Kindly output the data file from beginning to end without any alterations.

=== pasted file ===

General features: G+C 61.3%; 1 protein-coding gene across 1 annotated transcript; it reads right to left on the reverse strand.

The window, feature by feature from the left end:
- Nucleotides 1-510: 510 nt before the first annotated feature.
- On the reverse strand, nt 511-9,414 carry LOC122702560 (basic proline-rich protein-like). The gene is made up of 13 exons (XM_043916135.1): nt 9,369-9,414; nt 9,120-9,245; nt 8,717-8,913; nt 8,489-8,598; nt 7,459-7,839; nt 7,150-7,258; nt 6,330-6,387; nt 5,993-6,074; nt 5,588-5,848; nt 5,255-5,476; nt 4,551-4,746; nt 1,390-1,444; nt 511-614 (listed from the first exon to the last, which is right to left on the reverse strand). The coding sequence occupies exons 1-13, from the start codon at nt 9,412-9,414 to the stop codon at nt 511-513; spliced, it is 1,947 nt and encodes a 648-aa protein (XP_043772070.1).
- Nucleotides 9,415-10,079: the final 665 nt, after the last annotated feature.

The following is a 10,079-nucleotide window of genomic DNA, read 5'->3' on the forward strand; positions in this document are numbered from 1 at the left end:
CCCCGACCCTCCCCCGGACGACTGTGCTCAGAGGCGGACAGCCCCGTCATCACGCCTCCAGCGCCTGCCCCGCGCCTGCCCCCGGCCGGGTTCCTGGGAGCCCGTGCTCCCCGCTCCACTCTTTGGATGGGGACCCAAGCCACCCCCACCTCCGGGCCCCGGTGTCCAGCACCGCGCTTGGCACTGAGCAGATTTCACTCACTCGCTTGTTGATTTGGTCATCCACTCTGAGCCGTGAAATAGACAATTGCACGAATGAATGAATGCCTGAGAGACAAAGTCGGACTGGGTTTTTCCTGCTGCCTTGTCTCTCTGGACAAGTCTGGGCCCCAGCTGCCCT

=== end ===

General features: G+C 61.3%; 1 protein-coding gene across 1 annotated transcript; it reads right to left on the reverse strand.

The window, feature by feature from the left end:
- Nucleotides 1-510: 510 nt before the first annotated feature.
- On the reverse strand, nt 511-9,414 carry LOC122702560 (basic proline-rich protein-like). The gene is made up of 13 exons (XM_043916135.1): nt 9,369-9,414; nt 9,120-9,245; nt 8,717-8,913; nt 8,489-8,598; nt 7,459-7,839; nt 7,150-7,258; nt 6,330-6,387; nt 5,993-6,074; nt 5,588-5,848; nt 5,255-5,476; nt 4,551-4,746; nt 1,390-1,444; nt 511-614 (listed from the first exon to the last, which is right to left on the reverse strand). The coding sequence occupies exons 1-13, from the start codon at nt 9,412-9,414 to the stop codon at nt 511-513; spliced, it is 1,947 nt and encodes a 648-aa protein (XP_043772070.1).
- Nucleotides 9,415-10,079: the final 665 nt, after the last annotated feature.

The following is a 10,079-nucleotide window of genomic DNA, read 5'->3' on the forward strand; positions in this document are numbered from 1 at the left end:
CCCCGACCCTCCCCCGGACGACTGTGCTCAGAGGCGGACAGCCCCGTCATCACGCCTCCAGCGCCTGCCCCGCGCCTGCCCCCGGCCGGGTTCCTGGGAGCCCGTGCTCCCCGCTCCACTCTTTGGATGGGGACCCAAGCCACCCCCACCTCCGGGCCCCGGTGTCCAGCACCGCGCTTGGCACTGAGCAGATTTCACTCACTCGCTTGTTGATTTGGTCATCCACTCTGAGCCGTGAAATAGACAATTGCACGAATGAATGAATGCCTGAGAGACAAAGTCGGACTGGGTTTTTCCTGCTGCCTTGTCTCTCTGGACAAGTCTGGGCCCCAGCTGCCCT